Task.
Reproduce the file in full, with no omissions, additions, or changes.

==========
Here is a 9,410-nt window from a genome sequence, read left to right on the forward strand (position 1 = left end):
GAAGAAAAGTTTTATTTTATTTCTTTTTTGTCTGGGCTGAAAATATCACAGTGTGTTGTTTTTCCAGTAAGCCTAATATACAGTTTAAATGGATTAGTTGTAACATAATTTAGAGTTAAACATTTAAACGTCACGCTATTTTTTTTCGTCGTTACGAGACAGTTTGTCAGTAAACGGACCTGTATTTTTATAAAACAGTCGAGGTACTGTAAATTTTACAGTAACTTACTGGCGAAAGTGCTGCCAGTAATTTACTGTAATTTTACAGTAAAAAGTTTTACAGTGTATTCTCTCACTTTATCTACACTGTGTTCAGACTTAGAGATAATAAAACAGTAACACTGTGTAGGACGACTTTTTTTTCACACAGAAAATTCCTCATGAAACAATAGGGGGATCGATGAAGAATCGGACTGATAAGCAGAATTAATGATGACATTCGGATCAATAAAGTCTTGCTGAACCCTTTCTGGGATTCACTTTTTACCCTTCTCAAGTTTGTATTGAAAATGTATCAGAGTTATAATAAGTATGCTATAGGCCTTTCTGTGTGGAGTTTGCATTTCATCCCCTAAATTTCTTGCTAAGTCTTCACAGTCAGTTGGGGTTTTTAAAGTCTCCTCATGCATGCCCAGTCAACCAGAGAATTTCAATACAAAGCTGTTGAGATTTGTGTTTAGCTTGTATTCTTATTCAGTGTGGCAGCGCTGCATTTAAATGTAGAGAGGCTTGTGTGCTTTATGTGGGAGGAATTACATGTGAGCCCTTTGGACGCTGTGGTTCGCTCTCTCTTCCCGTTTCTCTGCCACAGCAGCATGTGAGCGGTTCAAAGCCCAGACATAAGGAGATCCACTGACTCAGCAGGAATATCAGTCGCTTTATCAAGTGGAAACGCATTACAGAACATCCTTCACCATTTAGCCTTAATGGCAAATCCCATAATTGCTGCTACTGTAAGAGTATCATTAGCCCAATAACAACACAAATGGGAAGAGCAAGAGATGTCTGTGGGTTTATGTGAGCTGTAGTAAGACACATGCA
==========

Here is a 9,410-nt window from a genome sequence, read left to right on the forward strand (position 1 = left end):
GAAGAAAAGTTTTATTTTATTTCTTTTTTGTCTGGGCTGAAAATATCACAGTGTGTTGTTTTTCCAGTAAGCCTAATATACAGTTTAAATGGATTAGTTGTAACATAATTTAGAGTTAAACATTTAAACGTCACGCTATTTTTTTTCGTCGTTACGAGACAGTTTGTCAGTAAACGGACCTGTATTTTTATAAAACAGTCGAGGTACTGTAAATTTTACAGTAACTTACTGGCGAAAGTGCTGCCAGTAATTTACTGTAATTTTACAGTAAAAAGTTTTACAGTGTATTCTCTCACTTTATCTACACTGTGTTCAGACTTAGAGATAATAAAACAGTAACACTGTGTAGGACGACTTTTTTTTCACACAGAAAATTCCTCATGAAACAATAGGGGGATCGATGAAGAATCGGACTGATAAGCAGAATTAATGATGACATTCGGATCAATAAAGTCTTGCTGAACCCTTTCTGGGATTCACTTTTTACCCTTCTCAAGTTTGTATTGAAAATGTATCAGAGTTATAATAAGTATGCTATAGGCCTTTCTGTGTGGAGTTTGCATTTCATCCCCTAAATTTCTTGCTAAGTCTTCACAGTCAGTTGGGGTTTTTAAAGTCTCCTCATGCATGCCCAGTCAACCAGAGAATTTCAATACAAAGCTGTTGAGATTTGTGTTTAGCTTGTATTCTTATTCAGTGTGGCAGCGCTGCATTTAAATGTAGAGAGGCTTGTGTGCTTTATGTGGGAGGAATTACATGTGAGCCCTTTGGACGCTGTGGTTCGCTCTCTCTTCCCGTTTCTCTGCCACAGCAGCATGTGAGCGGTTCAAAGCCCAGACATAAGGAGATCCACTGACTCAGCAGGAATATCAGTCGCTTTATCAAGTGGAAACGCATTACAGAACATCCTTCACCATTTAGCCTTAATGGCAAATCCCATAATTGCTGCTACTGTAAGAGTATCATTAGCCCAATAACAACACAAATGGGAAGAGCAAGAGATGTCTGTGGGTTTATGTGAGCTGTAGTAAGACACATGCA